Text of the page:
THURSDAY, Jan. 19, 2023 (HealthDay News) -- By the time they're teenagers, babies born prematurely may be getting poorer school grades than their non-preemie peers.
Researchers found that babies born before 34 weeks of pregnancy had lower scores on math and language tests during their teen years compared to kids born at 40 weeks.
However, the study did not find a significant difference in later brain function in babies born between 34 and 39 weeks and those born at 40 weeks, according to the researchers, who included Anders Husby, an epidemiology researcher at Statens Serum Institut in Copenhagen, Denmark.
For the study, Husby's team used data from siblings to study the impact of gestational age, while taking into account hereditary and maternal intelligence. The investigators focused on nearly 793,000 children born in Denmark between 1986 and 2003 who had at least one full sibling.
The results were published Jan. 18 in the BMJ.
The research team used nationwide registry information to analyze gestational age at birth. They also considered exam results at age 15 to 16. Separately, they analyzed the results of intelligence tests taken by more than 227,000 brothers around age 18, at mandatory military conscription.
The study authors took into account other potentially influential factors, such as sex, birth weight, parental age and educational level at birth, and number of older siblings.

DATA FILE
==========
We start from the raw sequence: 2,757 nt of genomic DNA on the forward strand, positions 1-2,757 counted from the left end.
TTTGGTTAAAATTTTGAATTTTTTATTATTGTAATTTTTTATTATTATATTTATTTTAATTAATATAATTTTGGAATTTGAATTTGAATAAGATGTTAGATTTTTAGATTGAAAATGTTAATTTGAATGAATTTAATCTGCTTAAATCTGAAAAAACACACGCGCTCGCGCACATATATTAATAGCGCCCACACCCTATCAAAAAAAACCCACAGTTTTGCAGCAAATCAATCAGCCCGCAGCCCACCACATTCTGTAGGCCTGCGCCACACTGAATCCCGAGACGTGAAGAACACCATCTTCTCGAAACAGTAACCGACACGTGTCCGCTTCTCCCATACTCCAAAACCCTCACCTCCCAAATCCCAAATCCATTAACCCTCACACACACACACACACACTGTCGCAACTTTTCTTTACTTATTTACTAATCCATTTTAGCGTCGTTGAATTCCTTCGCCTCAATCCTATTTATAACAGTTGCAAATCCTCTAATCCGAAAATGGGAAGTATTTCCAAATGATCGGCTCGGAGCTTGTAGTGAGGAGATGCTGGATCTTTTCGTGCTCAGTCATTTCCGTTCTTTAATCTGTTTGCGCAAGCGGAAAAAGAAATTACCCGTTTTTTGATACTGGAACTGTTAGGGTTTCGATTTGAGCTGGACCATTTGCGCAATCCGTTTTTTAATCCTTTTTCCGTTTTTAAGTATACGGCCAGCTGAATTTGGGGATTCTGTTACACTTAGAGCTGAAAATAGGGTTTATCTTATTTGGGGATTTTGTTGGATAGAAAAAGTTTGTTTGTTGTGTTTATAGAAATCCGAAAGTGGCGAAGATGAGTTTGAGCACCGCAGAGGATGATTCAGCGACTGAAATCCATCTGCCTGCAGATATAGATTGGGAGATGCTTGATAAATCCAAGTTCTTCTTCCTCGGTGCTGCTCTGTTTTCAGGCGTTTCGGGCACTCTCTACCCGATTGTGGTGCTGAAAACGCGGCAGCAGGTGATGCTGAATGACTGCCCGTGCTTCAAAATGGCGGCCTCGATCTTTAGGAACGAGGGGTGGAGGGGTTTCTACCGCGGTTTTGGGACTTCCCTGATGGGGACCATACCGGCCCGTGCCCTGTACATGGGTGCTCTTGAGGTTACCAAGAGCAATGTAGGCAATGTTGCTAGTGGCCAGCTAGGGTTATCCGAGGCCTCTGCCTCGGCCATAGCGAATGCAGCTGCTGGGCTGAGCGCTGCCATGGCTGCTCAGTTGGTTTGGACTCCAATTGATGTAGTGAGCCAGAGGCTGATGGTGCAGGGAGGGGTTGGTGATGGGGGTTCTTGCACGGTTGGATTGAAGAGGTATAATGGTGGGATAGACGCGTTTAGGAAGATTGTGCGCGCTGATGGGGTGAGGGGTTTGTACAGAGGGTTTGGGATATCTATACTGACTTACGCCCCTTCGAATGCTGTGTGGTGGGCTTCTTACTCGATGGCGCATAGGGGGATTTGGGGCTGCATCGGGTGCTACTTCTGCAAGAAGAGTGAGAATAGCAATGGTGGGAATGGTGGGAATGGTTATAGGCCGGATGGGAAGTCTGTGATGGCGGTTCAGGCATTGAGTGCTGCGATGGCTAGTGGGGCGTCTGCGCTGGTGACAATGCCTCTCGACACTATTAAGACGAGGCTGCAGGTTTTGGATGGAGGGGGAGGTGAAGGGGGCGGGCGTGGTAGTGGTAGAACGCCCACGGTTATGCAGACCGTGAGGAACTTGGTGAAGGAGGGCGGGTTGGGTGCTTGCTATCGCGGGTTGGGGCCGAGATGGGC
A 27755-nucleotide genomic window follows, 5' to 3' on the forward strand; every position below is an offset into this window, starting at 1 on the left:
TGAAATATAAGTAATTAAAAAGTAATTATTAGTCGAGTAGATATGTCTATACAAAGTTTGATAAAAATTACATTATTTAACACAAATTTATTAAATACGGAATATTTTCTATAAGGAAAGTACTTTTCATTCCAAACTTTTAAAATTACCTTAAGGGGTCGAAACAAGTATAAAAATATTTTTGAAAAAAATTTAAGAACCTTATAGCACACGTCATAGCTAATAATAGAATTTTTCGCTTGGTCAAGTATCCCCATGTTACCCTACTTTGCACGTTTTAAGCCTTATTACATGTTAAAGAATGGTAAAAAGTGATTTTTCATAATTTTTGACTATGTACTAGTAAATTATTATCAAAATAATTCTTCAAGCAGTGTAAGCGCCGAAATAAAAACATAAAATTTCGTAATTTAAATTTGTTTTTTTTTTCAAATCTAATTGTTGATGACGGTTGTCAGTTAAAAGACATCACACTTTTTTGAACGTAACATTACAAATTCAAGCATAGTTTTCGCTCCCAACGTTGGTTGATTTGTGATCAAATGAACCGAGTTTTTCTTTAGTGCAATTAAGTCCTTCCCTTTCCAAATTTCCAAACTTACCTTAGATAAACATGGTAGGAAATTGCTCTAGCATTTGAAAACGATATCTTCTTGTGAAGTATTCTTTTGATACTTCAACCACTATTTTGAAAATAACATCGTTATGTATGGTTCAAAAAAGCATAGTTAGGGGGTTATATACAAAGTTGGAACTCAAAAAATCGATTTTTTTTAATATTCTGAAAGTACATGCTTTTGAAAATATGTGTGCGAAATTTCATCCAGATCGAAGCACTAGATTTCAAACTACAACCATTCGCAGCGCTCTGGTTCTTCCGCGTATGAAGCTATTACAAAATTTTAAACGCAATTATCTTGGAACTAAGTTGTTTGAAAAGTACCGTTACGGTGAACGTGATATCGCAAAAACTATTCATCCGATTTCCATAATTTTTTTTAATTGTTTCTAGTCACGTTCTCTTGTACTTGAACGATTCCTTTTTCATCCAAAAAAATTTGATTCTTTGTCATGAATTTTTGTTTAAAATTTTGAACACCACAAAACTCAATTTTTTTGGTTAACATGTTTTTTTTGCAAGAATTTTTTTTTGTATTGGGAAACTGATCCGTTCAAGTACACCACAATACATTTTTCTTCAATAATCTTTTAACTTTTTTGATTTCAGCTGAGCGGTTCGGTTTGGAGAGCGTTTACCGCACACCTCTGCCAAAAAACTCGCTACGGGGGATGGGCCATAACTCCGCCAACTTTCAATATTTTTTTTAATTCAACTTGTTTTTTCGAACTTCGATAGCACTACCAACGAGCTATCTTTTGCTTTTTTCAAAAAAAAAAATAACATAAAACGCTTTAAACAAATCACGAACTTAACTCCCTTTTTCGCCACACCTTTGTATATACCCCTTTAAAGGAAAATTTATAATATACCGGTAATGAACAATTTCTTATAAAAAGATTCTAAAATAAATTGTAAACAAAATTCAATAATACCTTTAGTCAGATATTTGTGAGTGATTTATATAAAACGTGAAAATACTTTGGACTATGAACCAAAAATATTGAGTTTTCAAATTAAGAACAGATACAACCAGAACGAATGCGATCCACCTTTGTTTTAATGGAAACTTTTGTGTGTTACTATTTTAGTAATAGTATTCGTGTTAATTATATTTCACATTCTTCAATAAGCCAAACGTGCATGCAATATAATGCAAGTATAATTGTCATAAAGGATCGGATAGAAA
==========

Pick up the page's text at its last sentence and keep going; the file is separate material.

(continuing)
Of the nearly 6% of children born before 37 weeks, only those born before 34 weeks had significantly lower than average math scores than those born at 40 weeks. Grades progressively decreased with increasing prematurity, the researchers reported.
For written language, only children born at less than 27 weeks' gestation had a significantly lower than average grade, the investigators found.
The military conscription test scores also showed markedly lower test scores for those born before 34 weeks.
Those born after 34 weeks had a less than one point reduction in IQ compared to those born at 40 weeks. Those born between 32 and 33 weeks had a 2.4-point IQ reduction. Being born at 28 to 31 weeks meant a 3.8-point reduction and before 27 weeks meant a 4.2-point reduction.
â€œCognitive outcomes are not, however, predetermined at birth but are heavily influenced by social circumstances and nurturing, and this is why early intervention is warranted for children born early preterm,â€ the authors said in a journal news release.
About 15 million infants are born before 37 weeks' gestation worldwide each year. The final weeks of pregnancy are significant for fetal brain development, the study team noted.
Because this is an observational study, it canâ€™t establish cause and effect. Other limitations include lack of data on smoking during pregnancy.
The findings â€œstress the need for more research into how these adverse outcomes can be prevented,â€ the study authors concluded.
In an editorial that accompanied the report, Seungmi Yang and colleagues pointed out that â€œparents should be reassured that the magnitude of these differences is not always substantial, particularly for those born at later gestations.â€ Yang is in the department of epidemiology, biostatistics and occupational health in the faculty of medicine and health sciences at McGill University in Montreal, Canada.
The causes of preterm birth are complex and poorly understood, and â€œefforts to identify and improve on other socio-environmental factors could be a more successful approach to mitigating any associated neurocognitive deficits,â€ the editorial said.
The U.S. Centers for Disease Control and Prevention has more on preterm birth.
SOURCE: BMJ, news release, Jan. 18, 2023